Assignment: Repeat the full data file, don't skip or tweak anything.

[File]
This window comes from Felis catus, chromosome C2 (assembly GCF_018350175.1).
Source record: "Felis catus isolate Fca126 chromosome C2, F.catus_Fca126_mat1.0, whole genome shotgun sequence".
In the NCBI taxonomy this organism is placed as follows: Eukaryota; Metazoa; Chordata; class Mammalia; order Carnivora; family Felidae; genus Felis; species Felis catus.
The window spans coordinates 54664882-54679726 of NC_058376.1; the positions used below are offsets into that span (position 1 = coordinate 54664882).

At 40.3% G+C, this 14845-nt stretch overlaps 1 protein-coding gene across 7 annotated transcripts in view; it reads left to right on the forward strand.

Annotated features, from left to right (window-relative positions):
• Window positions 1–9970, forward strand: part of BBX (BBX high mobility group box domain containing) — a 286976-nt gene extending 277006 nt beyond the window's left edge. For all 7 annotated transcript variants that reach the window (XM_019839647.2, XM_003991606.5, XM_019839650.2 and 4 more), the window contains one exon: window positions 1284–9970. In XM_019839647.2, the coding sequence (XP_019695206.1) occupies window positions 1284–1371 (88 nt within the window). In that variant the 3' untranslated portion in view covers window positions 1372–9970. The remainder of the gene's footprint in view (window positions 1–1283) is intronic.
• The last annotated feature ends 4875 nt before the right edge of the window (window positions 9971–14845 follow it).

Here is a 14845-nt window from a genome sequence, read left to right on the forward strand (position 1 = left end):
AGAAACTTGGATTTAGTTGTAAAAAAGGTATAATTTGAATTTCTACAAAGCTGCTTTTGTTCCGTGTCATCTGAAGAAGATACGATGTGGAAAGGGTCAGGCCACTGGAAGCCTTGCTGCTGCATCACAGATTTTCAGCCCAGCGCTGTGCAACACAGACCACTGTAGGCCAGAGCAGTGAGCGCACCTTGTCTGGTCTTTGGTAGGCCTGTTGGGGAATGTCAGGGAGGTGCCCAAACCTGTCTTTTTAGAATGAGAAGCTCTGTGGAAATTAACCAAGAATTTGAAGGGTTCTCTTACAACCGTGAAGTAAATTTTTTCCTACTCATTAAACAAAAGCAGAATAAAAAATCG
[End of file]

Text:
This window comes from Felis catus, chromosome C2 (assembly GCF_018350175.1).
Source record: "Felis catus isolate Fca126 chromosome C2, F.catus_Fca126_mat1.0, whole genome shotgun sequence".
In the NCBI taxonomy this organism is placed as follows: Eukaryota; Metazoa; Chordata; class Mammalia; order Carnivora; family Felidae; genus Felis; species Felis catus.
The window spans coordinates 54664882-54679726 of NC_058376.1; the positions used below are offsets into that span (position 1 = coordinate 54664882).

At 40.3% G+C, this 14845-nt stretch overlaps 1 protein-coding gene across 7 annotated transcripts in view; it reads left to right on the forward strand.

Annotated features, from left to right (window-relative positions):
• Window positions 1–9970, forward strand: part of BBX (BBX high mobility group box domain containing) — a 286976-nt gene extending 277006 nt beyond the window's left edge. For all 7 annotated transcript variants that reach the window (XM_019839647.2, XM_003991606.5, XM_019839650.2 and 4 more), the window contains one exon: window positions 1284–9970. In XM_019839647.2, the coding sequence (XP_019695206.1) occupies window positions 1284–1371 (88 nt within the window). In that variant the 3' untranslated portion in view covers window positions 1372–9970. The remainder of the gene's footprint in view (window positions 1–1283) is intronic.
• The last annotated feature ends 4875 nt before the right edge of the window (window positions 9971–14845 follow it).

Here is a 14845-nt window from a genome sequence, read left to right on the forward strand (position 1 = left end):
AGAAACTTGGATTTAGTTGTAAAAAAGGTATAATTTGAATTTCTACAAAGCTGCTTTTGTTCCGTGTCATCTGAAGAAGATACGATGTGGAAAGGGTCAGGCCACTGGAAGCCTTGCTGCTGCATCACAGATTTTCAGCCCAGCGCTGTGCAACACAGACCACTGTAGGCCAGAGCAGTGAGCGCACCTTGTCTGGTCTTTGGTAGGCCTGTTGGGGAATGTCAGGGAGGTGCCCAAACCTGTCTTTTTAGAATGAGAAGCTCTGTGGAAATTAACCAAGAATTTGAAGGGTTCTCTTACAACCGTGAAGTAAATTTTTTCCTACTCATTAAACAAAAGCAGAATAAAAAATCG